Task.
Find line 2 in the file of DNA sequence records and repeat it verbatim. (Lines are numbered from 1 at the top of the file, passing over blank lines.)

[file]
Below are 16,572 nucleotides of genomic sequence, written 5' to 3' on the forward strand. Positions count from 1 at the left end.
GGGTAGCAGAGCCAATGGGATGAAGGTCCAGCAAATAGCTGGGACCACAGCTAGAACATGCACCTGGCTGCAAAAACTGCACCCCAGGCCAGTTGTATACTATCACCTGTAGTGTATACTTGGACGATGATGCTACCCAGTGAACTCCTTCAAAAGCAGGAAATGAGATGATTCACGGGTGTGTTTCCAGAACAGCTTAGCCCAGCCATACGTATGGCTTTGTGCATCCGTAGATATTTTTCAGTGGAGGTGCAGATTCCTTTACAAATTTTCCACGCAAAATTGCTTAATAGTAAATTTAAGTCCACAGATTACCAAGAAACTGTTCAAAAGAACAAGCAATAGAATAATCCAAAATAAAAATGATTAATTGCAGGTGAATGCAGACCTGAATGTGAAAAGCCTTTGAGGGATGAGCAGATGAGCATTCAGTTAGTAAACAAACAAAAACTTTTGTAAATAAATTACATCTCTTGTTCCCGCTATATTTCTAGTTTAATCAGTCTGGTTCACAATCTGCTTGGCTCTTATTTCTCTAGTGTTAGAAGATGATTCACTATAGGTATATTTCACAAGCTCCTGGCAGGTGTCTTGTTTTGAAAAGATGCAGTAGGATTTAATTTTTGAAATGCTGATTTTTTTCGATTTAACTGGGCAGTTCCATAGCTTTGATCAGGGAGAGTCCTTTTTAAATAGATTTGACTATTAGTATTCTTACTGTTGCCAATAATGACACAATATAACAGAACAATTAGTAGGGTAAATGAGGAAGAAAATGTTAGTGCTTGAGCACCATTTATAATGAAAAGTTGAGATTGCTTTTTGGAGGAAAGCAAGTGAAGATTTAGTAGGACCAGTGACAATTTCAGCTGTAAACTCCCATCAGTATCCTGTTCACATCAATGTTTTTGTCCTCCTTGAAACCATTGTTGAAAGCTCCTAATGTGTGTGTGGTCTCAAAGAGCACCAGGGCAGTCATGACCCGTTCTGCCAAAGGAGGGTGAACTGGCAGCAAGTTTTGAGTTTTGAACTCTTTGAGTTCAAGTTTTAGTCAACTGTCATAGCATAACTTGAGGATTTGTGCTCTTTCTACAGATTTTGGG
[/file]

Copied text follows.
GGGTAGCAGAGCCAATGGGATGAAGGTCCAGCAAATAGCTGGGACCACAGCTAGAACATGCACCTGGCTGCAAAAACTGCACCCCAGGCCAGTTGTATACTATCACCTGTAGTGTATACTTGGACGATGATGCTACCCAGTGAACTCCTTCAAAAGCAGGAAATGAGATGATTCACGGGTGTGTTTCCAGAACAGCTTAGCCCAGCCATACGTATGGCTTTGTGCATCCGTAGATATTTTTCAGTGGAGGTGCAGATTCCTTTACAAATTTTCCACGCAAAATTGCTTAATAGTAAATTTAAGTCCACAGATTACCAAGAAACTGTTCAAAAGAACAAGCAATAGAATAATCCAAAATAAAAATGATTAATTGCAGGTGAATGCAGACCTGAATGTGAAAAGCCTTTGAGGGATGAGCAGATGAGCATTCAGTTAGTAAACAAACAAAAACTTTTGTAAATAAATTACATCTCTTGTTCCCGCTATATTTCTAGTTTAATCAGTCTGGTTCACAATCTGCTTGGCTCTTATTTCTCTAGTGTTAGAAGATGATTCACTATAGGTATATTTCACAAGCTCCTGGCAGGTGTCTTGTTTTGAAAAGATGCAGTAGGATTTAATTTTTGAAATGCTGATTTTTTTCGATTTAACTGGGCAGTTCCATAGCTTTGATCAGGGAGAGTCCTTTTTAAATAGATTTGACTATTAGTATTCTTACTGTTGCCAATAATGACACAATATAACAGAACAATTAGTAGGGTAAATGAGGAAGAAAATGTTAGTGCTTGAGCACCATTTATAATGAAAAGTTGAGATTGCTTTTTGGAGGAAAGCAAGTGAAGATTTAGTAGGACCAGTGACAATTTCAGCTGTAAACTCCCATCAGTATCCTGTTCACATCAATGTTTTTGTCCTCCTTGAAACCATTGTTGAAAGCTCCTAATGTGTGTGTGGTCTCAAAGAGCACCAGGGCAGTCATGACCCGTTCTGCCAAAGGAGGGTGAACTGGCAGCAAGTTTTGAGTTTTGAACTCTTTGAGTTCAAGTTTTAGTCAACTGTCATAGCATAACTTGAGGATTTGTGCTCTTTCTACAGATTTTGGG